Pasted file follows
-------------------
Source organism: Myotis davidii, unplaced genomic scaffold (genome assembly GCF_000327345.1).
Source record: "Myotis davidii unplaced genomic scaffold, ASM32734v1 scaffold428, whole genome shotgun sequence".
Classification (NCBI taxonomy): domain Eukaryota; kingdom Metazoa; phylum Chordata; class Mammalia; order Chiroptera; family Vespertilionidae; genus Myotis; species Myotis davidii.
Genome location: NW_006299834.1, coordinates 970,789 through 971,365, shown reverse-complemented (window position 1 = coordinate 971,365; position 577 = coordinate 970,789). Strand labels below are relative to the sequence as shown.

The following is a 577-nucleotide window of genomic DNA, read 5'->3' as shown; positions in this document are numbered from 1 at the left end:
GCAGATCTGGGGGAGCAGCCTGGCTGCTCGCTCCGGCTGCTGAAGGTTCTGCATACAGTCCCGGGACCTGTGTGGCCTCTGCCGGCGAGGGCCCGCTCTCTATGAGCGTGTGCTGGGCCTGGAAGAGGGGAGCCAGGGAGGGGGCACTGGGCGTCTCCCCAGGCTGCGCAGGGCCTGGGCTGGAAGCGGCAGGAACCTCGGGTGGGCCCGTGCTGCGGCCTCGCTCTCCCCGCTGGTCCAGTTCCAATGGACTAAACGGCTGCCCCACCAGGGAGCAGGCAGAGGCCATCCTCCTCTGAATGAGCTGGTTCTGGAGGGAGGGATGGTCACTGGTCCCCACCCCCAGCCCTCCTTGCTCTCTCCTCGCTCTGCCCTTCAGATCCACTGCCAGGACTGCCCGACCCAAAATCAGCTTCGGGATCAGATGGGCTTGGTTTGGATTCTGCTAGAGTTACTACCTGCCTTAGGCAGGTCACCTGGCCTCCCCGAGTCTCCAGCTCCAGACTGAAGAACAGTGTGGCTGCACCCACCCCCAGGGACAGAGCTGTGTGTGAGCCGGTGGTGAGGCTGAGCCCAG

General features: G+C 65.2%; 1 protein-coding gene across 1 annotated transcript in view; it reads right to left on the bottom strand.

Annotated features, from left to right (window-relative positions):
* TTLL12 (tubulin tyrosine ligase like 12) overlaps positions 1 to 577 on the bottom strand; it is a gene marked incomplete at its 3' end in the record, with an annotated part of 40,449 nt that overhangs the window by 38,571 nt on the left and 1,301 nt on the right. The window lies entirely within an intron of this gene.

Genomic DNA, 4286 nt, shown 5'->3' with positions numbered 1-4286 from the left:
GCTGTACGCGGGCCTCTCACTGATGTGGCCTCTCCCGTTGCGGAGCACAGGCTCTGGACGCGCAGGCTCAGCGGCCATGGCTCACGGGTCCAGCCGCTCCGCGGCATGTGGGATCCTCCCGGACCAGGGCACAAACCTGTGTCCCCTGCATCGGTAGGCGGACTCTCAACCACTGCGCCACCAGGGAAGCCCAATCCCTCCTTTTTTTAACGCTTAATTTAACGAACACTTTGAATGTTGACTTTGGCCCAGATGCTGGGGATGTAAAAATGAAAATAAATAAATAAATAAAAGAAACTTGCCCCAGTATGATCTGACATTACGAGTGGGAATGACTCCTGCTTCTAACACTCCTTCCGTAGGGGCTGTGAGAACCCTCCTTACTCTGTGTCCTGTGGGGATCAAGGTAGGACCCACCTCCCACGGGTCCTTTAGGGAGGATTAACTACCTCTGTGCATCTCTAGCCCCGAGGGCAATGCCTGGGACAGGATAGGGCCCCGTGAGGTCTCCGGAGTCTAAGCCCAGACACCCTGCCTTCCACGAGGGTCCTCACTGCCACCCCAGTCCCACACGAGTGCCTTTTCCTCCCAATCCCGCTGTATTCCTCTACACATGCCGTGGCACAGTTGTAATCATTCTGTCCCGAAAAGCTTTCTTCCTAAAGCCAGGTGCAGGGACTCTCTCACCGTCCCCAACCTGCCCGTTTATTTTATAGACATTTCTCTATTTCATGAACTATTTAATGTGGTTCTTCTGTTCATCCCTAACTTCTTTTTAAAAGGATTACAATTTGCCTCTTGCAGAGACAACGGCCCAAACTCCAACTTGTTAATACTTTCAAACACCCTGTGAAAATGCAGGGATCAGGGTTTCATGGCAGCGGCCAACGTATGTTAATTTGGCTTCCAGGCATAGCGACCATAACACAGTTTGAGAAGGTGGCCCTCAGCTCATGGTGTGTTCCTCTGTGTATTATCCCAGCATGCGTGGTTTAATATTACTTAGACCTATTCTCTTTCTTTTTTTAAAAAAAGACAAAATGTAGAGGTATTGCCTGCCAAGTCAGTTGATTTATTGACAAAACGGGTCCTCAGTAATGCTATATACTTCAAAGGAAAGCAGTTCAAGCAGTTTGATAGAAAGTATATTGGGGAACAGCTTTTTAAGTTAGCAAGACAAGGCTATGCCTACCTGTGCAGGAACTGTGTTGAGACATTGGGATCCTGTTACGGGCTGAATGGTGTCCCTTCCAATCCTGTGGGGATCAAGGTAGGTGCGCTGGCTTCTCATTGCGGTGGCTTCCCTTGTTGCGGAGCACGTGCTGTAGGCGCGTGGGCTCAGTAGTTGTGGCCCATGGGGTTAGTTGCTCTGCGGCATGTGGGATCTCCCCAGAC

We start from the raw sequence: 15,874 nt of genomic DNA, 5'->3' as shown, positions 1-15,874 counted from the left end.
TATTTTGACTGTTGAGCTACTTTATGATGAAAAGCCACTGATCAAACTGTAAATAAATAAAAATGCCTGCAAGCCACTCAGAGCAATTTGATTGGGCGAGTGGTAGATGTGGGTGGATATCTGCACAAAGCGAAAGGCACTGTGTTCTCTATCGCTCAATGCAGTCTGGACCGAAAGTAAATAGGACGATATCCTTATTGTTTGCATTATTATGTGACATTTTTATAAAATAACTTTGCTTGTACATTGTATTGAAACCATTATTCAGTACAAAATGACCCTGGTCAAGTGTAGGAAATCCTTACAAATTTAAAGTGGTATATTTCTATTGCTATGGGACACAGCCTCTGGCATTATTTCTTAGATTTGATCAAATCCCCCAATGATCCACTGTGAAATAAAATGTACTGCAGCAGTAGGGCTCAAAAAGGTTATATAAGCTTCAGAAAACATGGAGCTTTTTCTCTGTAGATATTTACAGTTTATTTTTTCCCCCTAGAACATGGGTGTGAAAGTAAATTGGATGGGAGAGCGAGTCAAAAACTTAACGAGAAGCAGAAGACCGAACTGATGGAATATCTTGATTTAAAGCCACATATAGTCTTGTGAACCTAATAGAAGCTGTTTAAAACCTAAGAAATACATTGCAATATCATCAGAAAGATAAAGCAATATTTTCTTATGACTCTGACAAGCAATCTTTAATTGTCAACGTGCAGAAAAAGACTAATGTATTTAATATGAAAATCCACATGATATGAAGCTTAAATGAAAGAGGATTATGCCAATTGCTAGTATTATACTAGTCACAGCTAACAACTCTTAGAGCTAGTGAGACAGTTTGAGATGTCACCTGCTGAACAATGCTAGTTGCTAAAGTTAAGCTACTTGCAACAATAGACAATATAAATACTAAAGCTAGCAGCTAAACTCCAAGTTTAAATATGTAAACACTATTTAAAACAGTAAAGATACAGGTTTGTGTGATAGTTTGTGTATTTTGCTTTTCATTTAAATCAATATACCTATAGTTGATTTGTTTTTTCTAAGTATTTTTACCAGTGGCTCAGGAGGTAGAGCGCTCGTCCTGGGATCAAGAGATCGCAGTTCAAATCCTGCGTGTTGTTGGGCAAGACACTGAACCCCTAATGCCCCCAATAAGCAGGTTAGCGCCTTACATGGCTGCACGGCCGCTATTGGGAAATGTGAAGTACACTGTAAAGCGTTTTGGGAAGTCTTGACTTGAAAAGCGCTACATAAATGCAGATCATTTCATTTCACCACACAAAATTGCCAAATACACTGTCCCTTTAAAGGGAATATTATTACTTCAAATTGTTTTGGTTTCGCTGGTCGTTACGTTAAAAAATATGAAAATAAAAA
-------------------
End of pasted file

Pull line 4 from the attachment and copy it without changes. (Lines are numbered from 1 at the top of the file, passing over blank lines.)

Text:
Genome location: NW_006299834.1, coordinates 970,789 through 971,365, shown reverse-complemented (window position 1 = coordinate 971,365; position 577 = coordinate 970,789). Strand labels below are relative to the sequence as shown.